A: Where do history and imagination meet? Where is the pivotal point that story is free to emerge? Unless a work of historical fiction is grounded in the reality of an era, it does not ring true. But for a story to be authentic to character, it must breathe.
During the initial draft, I got way too caught up in Dickens. When my agent read it, her advice was, “It’s not about Dickens. It’s about the girl.” I had followed Dickens to the end of his life in that draft. He mesmerized me. Impossible to keep up with that man.
So, I trimmed to the essentials: Dickens’s decisions and lifestyle that affected both Urania and Orpha. And then Orpha herself, once firmly embedded in the Victorian era, took over the story. I let her lead. Much of what I researched got trimmed or fell to the sidelines in homage to story.
Q: What does Orpha’s story say about the dangers facing girls and young women in Victorian-era England?
A: In a historical quote of Dickens I used in this novel, he asks, “What are the odds of a literate lower class girl living in our society today? Fourteen in seventeen thousand!”
There was no education, social network, or health care for the poor. The Victorian era was a patriarchal one. Male supremacy, religion and a punitive mindset dominated. As did prison. For the slightest of crimes, such as a destitute person stealing a loaf of bread to feed their family (A Tale of Two Cities), imprisonment was harsh. The poor were submerged in a downward spiral.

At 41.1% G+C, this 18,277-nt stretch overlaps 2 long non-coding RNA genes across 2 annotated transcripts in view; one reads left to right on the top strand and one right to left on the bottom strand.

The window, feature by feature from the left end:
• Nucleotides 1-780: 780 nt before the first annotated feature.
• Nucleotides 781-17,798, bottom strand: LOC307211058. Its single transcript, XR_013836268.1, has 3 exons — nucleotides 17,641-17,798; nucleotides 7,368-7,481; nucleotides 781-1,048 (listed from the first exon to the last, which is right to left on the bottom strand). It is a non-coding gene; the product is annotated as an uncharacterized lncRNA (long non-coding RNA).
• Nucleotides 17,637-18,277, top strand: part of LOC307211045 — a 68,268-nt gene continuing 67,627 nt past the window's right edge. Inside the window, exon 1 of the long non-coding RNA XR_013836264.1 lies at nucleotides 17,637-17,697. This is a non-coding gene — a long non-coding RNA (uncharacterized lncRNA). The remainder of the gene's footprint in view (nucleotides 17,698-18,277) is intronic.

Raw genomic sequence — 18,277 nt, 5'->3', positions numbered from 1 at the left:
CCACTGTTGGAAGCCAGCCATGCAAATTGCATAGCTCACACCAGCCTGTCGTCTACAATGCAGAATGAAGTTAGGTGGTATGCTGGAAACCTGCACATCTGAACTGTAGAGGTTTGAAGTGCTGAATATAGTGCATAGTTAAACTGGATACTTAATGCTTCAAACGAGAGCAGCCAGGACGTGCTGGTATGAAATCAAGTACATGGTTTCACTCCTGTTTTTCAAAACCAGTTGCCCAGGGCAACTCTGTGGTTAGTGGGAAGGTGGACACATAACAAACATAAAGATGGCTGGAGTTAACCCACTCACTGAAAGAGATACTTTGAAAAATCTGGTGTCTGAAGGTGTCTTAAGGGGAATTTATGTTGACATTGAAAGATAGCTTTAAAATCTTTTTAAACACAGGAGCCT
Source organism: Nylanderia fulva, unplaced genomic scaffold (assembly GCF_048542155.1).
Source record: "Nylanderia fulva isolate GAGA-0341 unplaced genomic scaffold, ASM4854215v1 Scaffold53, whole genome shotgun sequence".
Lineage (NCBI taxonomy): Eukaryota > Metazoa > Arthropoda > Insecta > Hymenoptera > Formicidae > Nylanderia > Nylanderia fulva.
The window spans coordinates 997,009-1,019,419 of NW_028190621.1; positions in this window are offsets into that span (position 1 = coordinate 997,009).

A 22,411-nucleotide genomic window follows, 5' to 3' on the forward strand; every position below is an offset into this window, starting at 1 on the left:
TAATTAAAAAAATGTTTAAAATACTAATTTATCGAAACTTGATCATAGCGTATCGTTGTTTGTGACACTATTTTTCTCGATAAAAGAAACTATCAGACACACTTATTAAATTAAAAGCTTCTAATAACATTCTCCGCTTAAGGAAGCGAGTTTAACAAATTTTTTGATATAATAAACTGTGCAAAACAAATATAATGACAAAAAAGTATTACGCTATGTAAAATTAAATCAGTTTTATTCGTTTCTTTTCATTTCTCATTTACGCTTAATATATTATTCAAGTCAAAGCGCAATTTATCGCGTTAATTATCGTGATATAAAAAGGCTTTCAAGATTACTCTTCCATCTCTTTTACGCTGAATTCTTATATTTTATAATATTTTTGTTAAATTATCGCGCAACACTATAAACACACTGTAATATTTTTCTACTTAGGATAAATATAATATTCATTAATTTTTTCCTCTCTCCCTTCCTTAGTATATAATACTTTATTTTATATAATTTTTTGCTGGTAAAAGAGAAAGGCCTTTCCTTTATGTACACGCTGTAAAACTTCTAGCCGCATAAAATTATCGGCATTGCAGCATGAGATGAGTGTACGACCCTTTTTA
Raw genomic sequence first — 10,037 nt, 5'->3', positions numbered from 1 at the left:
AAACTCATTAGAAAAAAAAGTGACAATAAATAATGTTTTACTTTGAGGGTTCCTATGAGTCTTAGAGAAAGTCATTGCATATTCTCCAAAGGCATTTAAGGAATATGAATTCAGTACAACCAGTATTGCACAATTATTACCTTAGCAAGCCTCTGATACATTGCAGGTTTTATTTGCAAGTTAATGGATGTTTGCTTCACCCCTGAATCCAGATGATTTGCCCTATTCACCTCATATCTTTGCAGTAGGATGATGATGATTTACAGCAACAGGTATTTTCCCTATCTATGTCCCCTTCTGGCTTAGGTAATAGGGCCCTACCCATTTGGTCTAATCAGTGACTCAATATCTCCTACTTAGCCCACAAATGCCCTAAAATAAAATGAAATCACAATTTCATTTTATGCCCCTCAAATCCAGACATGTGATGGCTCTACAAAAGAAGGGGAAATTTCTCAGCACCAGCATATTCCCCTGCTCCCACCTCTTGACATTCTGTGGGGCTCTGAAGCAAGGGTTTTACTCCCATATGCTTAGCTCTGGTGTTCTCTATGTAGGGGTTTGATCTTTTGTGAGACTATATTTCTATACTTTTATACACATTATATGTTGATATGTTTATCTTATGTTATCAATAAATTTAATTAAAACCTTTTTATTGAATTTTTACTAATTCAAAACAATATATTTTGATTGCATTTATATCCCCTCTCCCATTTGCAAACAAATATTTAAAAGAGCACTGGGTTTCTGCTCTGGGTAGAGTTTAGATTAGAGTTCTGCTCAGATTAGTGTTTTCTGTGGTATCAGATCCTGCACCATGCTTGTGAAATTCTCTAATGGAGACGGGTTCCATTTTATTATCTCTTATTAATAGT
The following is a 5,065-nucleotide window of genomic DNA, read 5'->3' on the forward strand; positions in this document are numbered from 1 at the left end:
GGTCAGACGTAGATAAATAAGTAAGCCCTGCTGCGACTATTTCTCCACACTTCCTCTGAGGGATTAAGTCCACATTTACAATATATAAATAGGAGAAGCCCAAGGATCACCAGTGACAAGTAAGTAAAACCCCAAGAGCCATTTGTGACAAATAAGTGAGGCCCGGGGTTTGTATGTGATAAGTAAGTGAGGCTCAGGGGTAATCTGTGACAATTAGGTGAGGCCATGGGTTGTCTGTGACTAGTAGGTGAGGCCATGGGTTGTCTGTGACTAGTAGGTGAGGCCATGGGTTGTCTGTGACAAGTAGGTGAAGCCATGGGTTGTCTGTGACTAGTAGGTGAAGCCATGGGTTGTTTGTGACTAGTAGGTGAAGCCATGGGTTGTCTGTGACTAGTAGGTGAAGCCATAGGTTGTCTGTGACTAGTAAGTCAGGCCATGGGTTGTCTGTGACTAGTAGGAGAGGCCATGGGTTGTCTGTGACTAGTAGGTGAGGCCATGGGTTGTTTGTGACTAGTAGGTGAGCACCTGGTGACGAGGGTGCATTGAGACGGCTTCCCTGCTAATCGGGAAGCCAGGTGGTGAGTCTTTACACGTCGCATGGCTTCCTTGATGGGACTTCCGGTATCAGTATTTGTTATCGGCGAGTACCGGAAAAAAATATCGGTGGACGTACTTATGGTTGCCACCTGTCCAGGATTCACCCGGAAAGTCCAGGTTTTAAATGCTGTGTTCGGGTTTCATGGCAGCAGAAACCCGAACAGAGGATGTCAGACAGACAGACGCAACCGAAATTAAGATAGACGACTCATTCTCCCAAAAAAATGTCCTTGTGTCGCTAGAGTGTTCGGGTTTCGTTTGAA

Women existed in a protective bubble behind the men in their family–fathers, husbands and brothers. Dickens explains this in Dombey & Son, upon the birth of a son: “But what was a girl to Dombey and Son! In the capital of the House’s name and dignity, such a child was merely a piece of base coin that couldn’t be invested.”
A woman on her own, particularly an unchaperoned one, was subject to speculation, gossip and possible abuse. No one would protect her from harm or sexual abuse.
Since there was no education or career training, women often drifted in and out of prostitution in order to feed their families. Even a hard-working seamstress like Dorrit sewing for the upper class lived in a workhouse.
A woman’s voice was lost in this era except for the famous few like Queen Victoria and Burdett-Coutts. As soon as I encountered Orpha, I knew that the key to her survival was to find her voice.
Q: What are you working on now?
A: I’m working on a speculative middle grade novel that blends magical realism with a historical twist. Refuge, set in World War II London, explores the fate of abandoned pets during the onset of the war.
What happened to them as cities burned and bombs fell? How did they survive, or did they? Entering an imaginary world is a delight for me and its own refuge.
Q: Anything else we should know?
A: If you know your Dickens, you can discover traces and echoes of scenes in Among the Fallen from his many novels–A Tale of Two Cities, Oliver Twist, Little Dorrit, etc.
Between the lines of his novels, I caught glimpses of Dickens’s life. Catherine Dickens inhabits Mrs. Dombey: Dickens’s secretive obsessive love for his mistress surfaces in Great Expectations and A Tale of Two Cities.
Dickens’s work has resonated with me all my life. One of his archetypal villains haunted me since childhood. Bill Sykes shows up in Among the Fallen with a different name but with the same destructive intentions.
--Interview with Deborah Kalb